How like our experiences! When we, too, are beset by contrary winds of trial and persecution, His “fear not’s” calm our troubled hearts, and His presence provides us with perfect rest.
The “Fear Not” of Provision
“Fear ye not therefore, ye are of more value than many sparrows” (Matt. 10:3).
There are two things which bring fear and anxiety to the people of the world: “What shall we eat?” and “Wherewithal shall we be clothed?” These need not worry the Christian, for his heavenly Father knows that he has need of those things (Matt. 6:32). Our blessed Lord constantly taught His hearers lessons from the world of nature. To impress them with the futility of anxiety over the food question, He said, “Behold the fowls of the air.” The very sparrows flitting around were free from the fear of starvation. This should prove to the disciples that the Lord is able to meet their need. He also said, “Ye are of more value than many sparrows.” Moreover, He told them that they did not need to have anxious thoughts as to what they should wear, for He, Who clothed the lilies with a beauty surpassing the glory of Solomon, would certainly clothe His own.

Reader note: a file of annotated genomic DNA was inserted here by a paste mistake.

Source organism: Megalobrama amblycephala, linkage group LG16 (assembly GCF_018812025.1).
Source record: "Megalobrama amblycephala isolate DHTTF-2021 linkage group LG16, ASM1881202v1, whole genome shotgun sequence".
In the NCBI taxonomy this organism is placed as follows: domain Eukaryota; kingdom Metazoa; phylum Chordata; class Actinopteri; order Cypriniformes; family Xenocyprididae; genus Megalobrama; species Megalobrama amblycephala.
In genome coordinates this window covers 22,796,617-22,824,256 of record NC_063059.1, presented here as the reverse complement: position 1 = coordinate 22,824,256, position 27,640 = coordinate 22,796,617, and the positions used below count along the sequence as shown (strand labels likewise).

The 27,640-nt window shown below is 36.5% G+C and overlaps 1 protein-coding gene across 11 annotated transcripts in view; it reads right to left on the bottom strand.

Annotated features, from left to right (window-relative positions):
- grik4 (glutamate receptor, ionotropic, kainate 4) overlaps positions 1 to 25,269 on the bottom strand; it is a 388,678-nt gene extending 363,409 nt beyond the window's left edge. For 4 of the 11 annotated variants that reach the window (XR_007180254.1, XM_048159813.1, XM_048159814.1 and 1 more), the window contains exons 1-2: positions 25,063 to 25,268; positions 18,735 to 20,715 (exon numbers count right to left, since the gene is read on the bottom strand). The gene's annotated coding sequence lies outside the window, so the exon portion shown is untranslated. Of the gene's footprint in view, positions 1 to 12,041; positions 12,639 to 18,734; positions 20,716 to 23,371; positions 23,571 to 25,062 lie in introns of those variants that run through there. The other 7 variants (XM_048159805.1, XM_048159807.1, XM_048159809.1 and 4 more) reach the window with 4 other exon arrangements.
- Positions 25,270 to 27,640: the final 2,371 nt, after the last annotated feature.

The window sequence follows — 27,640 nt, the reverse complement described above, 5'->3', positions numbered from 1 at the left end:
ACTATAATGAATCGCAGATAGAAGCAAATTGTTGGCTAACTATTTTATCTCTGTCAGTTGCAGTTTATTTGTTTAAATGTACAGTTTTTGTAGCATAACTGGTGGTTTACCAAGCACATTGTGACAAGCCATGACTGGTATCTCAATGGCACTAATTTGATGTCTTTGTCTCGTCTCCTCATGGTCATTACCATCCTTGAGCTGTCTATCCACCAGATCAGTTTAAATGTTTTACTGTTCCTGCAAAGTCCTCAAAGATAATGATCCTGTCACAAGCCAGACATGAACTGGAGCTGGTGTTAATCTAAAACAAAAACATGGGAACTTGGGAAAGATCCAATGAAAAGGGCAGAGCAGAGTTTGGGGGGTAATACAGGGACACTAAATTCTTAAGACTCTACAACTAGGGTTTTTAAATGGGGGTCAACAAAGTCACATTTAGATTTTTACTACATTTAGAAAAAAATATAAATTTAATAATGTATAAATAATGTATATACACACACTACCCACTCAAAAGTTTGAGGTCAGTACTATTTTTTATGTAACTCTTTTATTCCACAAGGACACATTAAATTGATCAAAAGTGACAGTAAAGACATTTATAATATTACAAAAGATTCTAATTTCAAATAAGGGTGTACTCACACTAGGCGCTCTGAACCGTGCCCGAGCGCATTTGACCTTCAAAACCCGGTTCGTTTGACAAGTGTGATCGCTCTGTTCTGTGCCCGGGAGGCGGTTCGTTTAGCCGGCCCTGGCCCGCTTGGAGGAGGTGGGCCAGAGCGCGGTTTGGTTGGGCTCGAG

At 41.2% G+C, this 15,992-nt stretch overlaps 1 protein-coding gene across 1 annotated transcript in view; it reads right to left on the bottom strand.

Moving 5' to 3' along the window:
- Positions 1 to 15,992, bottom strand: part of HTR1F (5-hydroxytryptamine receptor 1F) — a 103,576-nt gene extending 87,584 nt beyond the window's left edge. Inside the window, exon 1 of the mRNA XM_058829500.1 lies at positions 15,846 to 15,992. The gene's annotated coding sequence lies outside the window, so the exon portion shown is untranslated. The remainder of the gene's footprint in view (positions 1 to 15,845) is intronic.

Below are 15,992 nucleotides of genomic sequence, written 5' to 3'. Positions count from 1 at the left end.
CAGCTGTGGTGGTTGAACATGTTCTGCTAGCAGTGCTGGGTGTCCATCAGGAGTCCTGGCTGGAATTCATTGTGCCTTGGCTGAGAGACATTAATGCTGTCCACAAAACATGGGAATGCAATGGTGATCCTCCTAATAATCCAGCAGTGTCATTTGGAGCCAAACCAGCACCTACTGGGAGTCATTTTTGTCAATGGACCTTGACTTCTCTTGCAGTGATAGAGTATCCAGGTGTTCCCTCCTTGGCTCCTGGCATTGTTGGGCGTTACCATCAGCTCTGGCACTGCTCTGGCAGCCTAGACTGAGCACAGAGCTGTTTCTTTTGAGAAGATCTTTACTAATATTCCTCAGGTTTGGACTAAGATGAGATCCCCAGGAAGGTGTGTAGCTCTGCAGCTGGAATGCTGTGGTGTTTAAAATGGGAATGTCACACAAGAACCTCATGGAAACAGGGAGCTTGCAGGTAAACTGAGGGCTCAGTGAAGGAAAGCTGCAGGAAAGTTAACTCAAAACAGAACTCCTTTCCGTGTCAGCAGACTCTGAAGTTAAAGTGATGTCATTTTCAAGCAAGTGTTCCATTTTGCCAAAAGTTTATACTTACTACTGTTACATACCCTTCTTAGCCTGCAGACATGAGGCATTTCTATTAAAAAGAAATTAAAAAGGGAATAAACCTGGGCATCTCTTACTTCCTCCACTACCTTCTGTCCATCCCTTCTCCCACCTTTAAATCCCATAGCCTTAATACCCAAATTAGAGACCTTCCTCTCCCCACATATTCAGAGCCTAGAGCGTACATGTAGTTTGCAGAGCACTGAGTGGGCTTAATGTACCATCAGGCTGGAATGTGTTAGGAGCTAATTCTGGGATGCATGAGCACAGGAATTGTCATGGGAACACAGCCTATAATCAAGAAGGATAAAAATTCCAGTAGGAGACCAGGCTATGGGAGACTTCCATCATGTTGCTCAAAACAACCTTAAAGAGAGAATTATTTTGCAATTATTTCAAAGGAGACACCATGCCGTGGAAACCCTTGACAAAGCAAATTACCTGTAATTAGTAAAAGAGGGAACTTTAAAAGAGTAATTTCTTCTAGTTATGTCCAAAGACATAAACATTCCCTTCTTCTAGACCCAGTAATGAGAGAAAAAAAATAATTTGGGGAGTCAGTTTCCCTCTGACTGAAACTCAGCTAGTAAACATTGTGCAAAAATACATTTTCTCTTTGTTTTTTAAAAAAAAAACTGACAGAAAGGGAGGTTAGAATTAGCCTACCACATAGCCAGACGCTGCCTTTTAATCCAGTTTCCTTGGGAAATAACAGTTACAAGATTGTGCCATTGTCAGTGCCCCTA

Whatever the need of the future may be, let us rest in His word,” Fear not.” He knows; He loves; He cares; therefore, He will provide for His own. Since we know that our heavenly Father is concerned about those who by faith are His children, let us trust Him for all that is to come.
Remember the supposed conversation between the robin and the sparrow:
“Said the robin to the sparrow,
I would really like to know,
Why those anxious human beings
Rush about and worry so?
“Said the sparrow to the robin,
Friend, I think that it must be
That they have no heavenly Father
Such as cares for you and me.”
The “Fear Not” of Prayer
Daniel was a man of prayer; consequently, the Lord spoke to him, saying, “Fear not, Daniel: for from the first day that thou didst set thine heart to understand, and to chasten thyself before thy God, thy words were heard, and I am come for thy words” (Dan. 10:12).
He and his companions prayed to the Lord for the interpretation of the dream of Nebuchadnezzar king of Babylon, and the Lord gave him the answer (Dan. 2:17-19). At a later time, Daniel again prayed although he knew that Darius the king of the Medes had signed a decree that endangered his life. In spite of the fact his life was in jeopardy, “He kneeled upon his knees three times a day, and prayed, and gave thanks before his God, as he did aforetime” (Dan. 6:10).
On another occasion, Daniel sought the Lord as to the meaning of the vision of Beltshazzar, and the answer immediately was given (Dan. 8:15).